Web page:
CWC Docs: The Disappearance of Shere Hite

  • Tuesday, April 23, 2024 / 7:00 PM - 10:00 PM (PDT)
  • Pollock Theater
  • Screening Format: 4K digital projection (118 minutes)
  • With Nicole Newnham (director)
  • Narrator: Dakota Johnson

Whatever happened to Shere Hite? The feminist writer and researcher made significant waves in the 1970s for her groundbreaking research on the female orgasm, conducting thousands of anonymous surveys among American women about their private sex lives. The result was her landmark 1976 publication The Hite Report, which candidly explored a myriad of sexual taboos, concluding that women don’t need penetration to achieve orgasm—other methods of stimulation are much more effective. The book became a worldwide bestseller, making her both an instant sensation and a target, yet her name is virtually unknown among younger generations. The Disappearance of Shere Hite charts her fascinating story from repressed childhood to celebrity figure on New York’s Upper West Side, her establishment-rocking writings on gender and sexuality, and the media’s aggressive campaign to discredit and bury her life’s work. Director Nicole Newnham combines extensive archival materials and interviews to present the flamboyant and charismatic life of Hite, the era in which she worked, and the opposition that triggered her withdrawal from public life.

Director Nicole Newnham joined moderator Kyna McClenaghan for a post-screening discussion of The Disappearance of Shere Hite (2023).


Filmmaker Nicole Newnham appears against a neutral background. She is smiling, and wears glasses, a black blazer with a print blouse.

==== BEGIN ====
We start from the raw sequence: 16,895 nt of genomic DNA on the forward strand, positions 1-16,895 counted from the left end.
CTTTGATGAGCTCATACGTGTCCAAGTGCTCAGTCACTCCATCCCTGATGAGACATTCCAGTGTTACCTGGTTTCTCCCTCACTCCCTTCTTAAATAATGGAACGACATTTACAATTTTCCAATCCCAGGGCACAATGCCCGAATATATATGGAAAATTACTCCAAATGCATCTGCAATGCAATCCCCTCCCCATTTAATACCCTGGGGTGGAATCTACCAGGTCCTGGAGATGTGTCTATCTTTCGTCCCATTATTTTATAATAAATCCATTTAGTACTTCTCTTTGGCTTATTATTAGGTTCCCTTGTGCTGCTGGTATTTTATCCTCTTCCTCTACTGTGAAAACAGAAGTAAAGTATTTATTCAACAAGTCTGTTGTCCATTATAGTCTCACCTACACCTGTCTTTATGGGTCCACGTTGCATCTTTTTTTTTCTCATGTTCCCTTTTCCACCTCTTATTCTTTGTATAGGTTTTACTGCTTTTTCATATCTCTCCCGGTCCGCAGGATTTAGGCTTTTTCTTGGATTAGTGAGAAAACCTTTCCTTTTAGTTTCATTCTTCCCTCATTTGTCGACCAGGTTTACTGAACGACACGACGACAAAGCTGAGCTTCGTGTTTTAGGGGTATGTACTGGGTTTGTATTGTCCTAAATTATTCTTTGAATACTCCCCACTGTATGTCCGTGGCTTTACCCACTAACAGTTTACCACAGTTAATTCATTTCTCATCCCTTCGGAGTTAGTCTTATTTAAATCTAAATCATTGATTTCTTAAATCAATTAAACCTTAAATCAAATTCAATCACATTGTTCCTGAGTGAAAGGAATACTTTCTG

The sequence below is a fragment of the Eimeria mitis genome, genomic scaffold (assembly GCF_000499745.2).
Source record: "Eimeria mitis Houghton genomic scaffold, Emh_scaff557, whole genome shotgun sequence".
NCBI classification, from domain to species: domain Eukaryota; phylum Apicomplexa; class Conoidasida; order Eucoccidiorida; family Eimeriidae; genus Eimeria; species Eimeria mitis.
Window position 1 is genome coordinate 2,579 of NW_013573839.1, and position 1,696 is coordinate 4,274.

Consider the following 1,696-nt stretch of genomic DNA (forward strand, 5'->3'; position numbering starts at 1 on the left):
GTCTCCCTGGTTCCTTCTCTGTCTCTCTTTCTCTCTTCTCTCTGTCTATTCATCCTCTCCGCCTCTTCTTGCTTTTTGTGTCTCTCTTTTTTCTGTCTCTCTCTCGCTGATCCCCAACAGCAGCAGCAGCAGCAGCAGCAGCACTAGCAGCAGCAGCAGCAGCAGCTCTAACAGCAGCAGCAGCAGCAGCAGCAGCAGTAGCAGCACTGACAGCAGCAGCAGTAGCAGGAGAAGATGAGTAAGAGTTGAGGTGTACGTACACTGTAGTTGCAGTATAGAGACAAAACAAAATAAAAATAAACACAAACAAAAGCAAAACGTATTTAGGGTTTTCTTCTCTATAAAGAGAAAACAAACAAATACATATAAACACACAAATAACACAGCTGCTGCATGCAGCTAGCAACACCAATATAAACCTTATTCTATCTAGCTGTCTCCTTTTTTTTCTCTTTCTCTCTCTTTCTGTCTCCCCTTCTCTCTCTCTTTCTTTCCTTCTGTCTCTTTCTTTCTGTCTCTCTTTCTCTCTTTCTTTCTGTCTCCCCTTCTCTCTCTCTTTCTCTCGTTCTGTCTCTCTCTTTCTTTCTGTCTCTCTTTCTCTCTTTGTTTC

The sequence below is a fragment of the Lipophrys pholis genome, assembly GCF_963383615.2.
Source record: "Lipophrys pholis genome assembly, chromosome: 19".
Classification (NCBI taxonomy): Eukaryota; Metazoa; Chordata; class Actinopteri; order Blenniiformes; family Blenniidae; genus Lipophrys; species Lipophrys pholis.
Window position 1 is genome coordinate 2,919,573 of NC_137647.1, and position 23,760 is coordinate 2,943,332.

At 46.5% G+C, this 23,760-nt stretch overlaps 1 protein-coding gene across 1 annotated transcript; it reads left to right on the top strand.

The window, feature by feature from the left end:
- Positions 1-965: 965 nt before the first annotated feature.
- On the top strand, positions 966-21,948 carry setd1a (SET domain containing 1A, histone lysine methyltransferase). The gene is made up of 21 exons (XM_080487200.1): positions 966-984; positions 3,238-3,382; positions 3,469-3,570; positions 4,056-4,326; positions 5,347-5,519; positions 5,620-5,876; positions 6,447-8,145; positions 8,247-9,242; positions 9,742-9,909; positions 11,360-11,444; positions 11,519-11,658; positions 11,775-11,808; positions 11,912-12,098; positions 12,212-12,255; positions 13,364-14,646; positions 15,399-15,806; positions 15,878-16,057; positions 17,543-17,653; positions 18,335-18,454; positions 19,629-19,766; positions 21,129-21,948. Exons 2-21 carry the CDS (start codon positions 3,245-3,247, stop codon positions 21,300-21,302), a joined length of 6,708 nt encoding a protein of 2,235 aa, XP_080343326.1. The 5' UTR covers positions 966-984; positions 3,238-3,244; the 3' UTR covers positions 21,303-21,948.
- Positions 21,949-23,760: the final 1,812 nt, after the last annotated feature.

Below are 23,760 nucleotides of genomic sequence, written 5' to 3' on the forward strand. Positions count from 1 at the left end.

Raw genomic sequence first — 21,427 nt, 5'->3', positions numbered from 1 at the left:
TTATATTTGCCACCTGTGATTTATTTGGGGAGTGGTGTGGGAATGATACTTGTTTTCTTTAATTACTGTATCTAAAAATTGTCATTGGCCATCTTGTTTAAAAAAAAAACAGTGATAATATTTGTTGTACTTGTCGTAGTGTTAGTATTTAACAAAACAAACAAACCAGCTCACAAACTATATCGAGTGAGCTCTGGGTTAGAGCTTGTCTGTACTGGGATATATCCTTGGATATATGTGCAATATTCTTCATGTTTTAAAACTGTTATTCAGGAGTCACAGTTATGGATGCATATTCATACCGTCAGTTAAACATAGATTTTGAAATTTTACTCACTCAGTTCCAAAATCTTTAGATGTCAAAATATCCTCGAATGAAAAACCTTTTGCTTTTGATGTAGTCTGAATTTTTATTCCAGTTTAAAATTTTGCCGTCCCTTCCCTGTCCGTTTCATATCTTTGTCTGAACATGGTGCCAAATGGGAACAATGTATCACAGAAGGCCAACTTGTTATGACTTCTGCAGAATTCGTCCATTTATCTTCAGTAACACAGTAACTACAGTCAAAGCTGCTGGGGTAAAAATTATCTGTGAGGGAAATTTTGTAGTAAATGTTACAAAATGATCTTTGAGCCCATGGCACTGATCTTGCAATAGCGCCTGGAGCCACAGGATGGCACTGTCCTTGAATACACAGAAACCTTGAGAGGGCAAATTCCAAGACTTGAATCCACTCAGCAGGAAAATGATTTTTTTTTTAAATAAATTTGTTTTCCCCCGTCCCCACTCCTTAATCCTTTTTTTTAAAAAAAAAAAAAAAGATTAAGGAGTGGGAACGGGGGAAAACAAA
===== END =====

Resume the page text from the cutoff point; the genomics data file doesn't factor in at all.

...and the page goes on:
Director Nicole Newnham

Nicole Newnham is an Emmy-winning documentary producer and director, four-time Sundance Film Festival alumnus, and five-time Emmy nominee. Her most recent documentary The Disappearance of Shere Hite, narrated by Dakota Johnson, premiered at Sundance and was released by IFC. Prior to that, her documentary Crip Camp, which was produced by Barack and Michelle Obama’s Higher Ground Productions, won the Audience Award at Sundance and was nominated for an Academy Award. Nicole also co-directed 37 Words for ESPN, which tells the inspiring story of Title IX. Previously, Nicole won an Emmy as the producer of the VR short film Awavena. Her previous film credits include the documentaries The Rape of Europa, Sentenced Home, and The Revolutionary Optimists. She has several projects currently in development and is excited to dive into the narrative space.

PhD student Kyna McClenaghan stands against a white tile background. She is smiling at the camera, and wearing a green sweater and a printed scarf.

Moderator Kyna McClenaghan

Kyna McClenaghan is a PhD candidate in Film and Media Studies at UC Santa Barbara, broadly researching occult media histories. After studying feminist philosophy, science and technology studies, and film for her bachelor’s degree at New York University, and subsequently feminist film theory, the occult, and folk horror for her master’s degree at Columbia University, she merged aspects of both projects and began working on histories of the occult and technology. Her dissertation focuses on the intersections of California media industries and occult practices between the 1930s and 1970s. Her other projects include the Alt-Right Media Literacy Series (a speaker series on how media is used by the alt-right and/or Far Right), and the Californian Ideology Project (a working group centered on the political and media industry stakes of Californian ideology). She currently works as the Managing Editor of Camera Obscura: Feminism, Culture, and Media Studies.

This event is sponsored by the Carsey-Wolf Center and the Center for Feminist Futures.

CWC Docs

The Carsey-Wolf Center is committed to screening documentaries from across the world that engage with contemporary and historical issues, especially regarding social justice and environmental concerns. Documentaries allow filmmakers to address pressing issues and frame the critical debates of our time.